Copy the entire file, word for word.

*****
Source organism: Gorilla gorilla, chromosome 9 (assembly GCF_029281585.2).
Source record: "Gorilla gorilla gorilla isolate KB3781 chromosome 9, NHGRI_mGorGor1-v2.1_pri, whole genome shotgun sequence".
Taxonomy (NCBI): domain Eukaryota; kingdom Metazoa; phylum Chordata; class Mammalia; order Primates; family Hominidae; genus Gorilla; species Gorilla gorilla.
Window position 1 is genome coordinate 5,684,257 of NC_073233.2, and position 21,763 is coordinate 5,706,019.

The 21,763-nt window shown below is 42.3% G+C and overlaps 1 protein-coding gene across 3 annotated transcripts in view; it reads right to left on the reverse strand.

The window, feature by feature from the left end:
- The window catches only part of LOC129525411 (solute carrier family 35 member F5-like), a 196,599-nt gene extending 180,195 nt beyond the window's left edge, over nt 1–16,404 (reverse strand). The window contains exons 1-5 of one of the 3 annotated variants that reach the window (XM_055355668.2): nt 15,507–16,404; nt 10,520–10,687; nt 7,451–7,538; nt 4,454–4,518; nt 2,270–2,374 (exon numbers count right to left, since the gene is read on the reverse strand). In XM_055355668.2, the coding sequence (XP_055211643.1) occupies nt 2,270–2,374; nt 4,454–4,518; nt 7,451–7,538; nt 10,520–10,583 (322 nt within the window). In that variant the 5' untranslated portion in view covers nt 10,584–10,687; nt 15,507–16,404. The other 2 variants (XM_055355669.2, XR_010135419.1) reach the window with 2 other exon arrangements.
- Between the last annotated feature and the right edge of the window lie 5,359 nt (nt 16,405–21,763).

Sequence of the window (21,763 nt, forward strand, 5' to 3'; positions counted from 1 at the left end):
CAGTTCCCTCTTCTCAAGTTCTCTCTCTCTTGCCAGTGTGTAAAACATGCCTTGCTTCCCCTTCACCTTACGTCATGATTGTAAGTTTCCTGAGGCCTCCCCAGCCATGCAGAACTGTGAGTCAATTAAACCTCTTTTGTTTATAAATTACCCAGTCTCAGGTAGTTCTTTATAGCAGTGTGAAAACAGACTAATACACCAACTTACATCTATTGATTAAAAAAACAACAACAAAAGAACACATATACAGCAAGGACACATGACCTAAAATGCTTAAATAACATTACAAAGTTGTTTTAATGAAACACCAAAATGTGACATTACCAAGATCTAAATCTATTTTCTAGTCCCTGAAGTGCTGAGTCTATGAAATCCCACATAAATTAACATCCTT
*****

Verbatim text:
Source organism: Gorilla gorilla, chromosome 9 (assembly GCF_029281585.2).
Source record: "Gorilla gorilla gorilla isolate KB3781 chromosome 9, NHGRI_mGorGor1-v2.1_pri, whole genome shotgun sequence".
Taxonomy (NCBI): domain Eukaryota; kingdom Metazoa; phylum Chordata; class Mammalia; order Primates; family Hominidae; genus Gorilla; species Gorilla gorilla.
Window position 1 is genome coordinate 5,684,257 of NC_073233.2, and position 21,763 is coordinate 5,706,019.

The 21,763-nt window shown below is 42.3% G+C and overlaps 1 protein-coding gene across 3 annotated transcripts in view; it reads right to left on the reverse strand.

The window, feature by feature from the left end:
- The window catches only part of LOC129525411 (solute carrier family 35 member F5-like), a 196,599-nt gene extending 180,195 nt beyond the window's left edge, over nt 1–16,404 (reverse strand). The window contains exons 1-5 of one of the 3 annotated variants that reach the window (XM_055355668.2): nt 15,507–16,404; nt 10,520–10,687; nt 7,451–7,538; nt 4,454–4,518; nt 2,270–2,374 (exon numbers count right to left, since the gene is read on the reverse strand). In XM_055355668.2, the coding sequence (XP_055211643.1) occupies nt 2,270–2,374; nt 4,454–4,518; nt 7,451–7,538; nt 10,520–10,583 (322 nt within the window). In that variant the 5' untranslated portion in view covers nt 10,584–10,687; nt 15,507–16,404. The other 2 variants (XM_055355669.2, XR_010135419.1) reach the window with 2 other exon arrangements.
- Between the last annotated feature and the right edge of the window lie 5,359 nt (nt 16,405–21,763).

Sequence of the window (21,763 nt, forward strand, 5' to 3'; positions counted from 1 at the left end):
CAGTTCCCTCTTCTCAAGTTCTCTCTCTCTTGCCAGTGTGTAAAACATGCCTTGCTTCCCCTTCACCTTACGTCATGATTGTAAGTTTCCTGAGGCCTCCCCAGCCATGCAGAACTGTGAGTCAATTAAACCTCTTTTGTTTATAAATTACCCAGTCTCAGGTAGTTCTTTATAGCAGTGTGAAAACAGACTAATACACCAACTTACATCTATTGATTAAAAAAACAACAACAAAAGAACACATATACAGCAAGGACACATGACCTAAAATGCTTAAATAACATTACAAAGTTGTTTTAATGAAACACCAAAATGTGACATTACCAAGATCTAAATCTATTTTCTAGTCCCTGAAGTGCTGAGTCTATGAAATCCCACATAAATTAACATCCTT